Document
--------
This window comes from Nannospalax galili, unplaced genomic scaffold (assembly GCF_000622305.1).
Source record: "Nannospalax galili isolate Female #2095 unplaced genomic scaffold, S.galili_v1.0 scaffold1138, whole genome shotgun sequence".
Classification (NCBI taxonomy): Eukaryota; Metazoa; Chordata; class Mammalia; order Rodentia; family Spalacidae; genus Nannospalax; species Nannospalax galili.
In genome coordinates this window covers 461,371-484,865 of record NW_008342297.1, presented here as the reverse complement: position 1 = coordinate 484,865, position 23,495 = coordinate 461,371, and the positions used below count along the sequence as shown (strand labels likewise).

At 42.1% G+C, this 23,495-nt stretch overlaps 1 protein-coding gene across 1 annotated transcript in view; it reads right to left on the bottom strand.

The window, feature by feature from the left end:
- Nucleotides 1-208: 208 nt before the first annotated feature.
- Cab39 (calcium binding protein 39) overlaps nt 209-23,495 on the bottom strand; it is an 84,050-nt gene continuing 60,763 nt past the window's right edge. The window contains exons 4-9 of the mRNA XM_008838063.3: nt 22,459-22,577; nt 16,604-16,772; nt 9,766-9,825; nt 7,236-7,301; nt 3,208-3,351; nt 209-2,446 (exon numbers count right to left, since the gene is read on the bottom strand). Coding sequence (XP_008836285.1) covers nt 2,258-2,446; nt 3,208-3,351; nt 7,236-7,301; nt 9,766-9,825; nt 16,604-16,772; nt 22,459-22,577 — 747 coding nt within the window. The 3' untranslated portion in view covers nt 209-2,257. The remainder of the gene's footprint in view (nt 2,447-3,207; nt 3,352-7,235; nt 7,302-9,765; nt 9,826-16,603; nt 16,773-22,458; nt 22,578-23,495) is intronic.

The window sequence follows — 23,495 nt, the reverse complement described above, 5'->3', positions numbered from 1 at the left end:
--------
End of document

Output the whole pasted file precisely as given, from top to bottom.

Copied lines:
This window comes from Nannospalax galili, unplaced genomic scaffold (assembly GCF_000622305.1).
Source record: "Nannospalax galili isolate Female #2095 unplaced genomic scaffold, S.galili_v1.0 scaffold1138, whole genome shotgun sequence".
Classification (NCBI taxonomy): Eukaryota; Metazoa; Chordata; class Mammalia; order Rodentia; family Spalacidae; genus Nannospalax; species Nannospalax galili.
In genome coordinates this window covers 461,371-484,865 of record NW_008342297.1, presented here as the reverse complement: position 1 = coordinate 484,865, position 23,495 = coordinate 461,371, and the positions used below count along the sequence as shown (strand labels likewise).

At 42.1% G+C, this 23,495-nt stretch overlaps 1 protein-coding gene across 1 annotated transcript in view; it reads right to left on the bottom strand.

The window, feature by feature from the left end:
- Nucleotides 1-208: 208 nt before the first annotated feature.
- Cab39 (calcium binding protein 39) overlaps nt 209-23,495 on the bottom strand; it is an 84,050-nt gene continuing 60,763 nt past the window's right edge. The window contains exons 4-9 of the mRNA XM_008838063.3: nt 22,459-22,577; nt 16,604-16,772; nt 9,766-9,825; nt 7,236-7,301; nt 3,208-3,351; nt 209-2,446 (exon numbers count right to left, since the gene is read on the bottom strand). Coding sequence (XP_008836285.1) covers nt 2,258-2,446; nt 3,208-3,351; nt 7,236-7,301; nt 9,766-9,825; nt 16,604-16,772; nt 22,459-22,577 — 747 coding nt within the window. The 3' untranslated portion in view covers nt 209-2,257. The remainder of the gene's footprint in view (nt 2,447-3,207; nt 3,352-7,235; nt 7,302-9,765; nt 9,826-16,603; nt 16,773-22,458; nt 22,578-23,495) is intronic.

The window sequence follows — 23,495 nt, the reverse complement described above, 5'->3', positions numbered from 1 at the left end: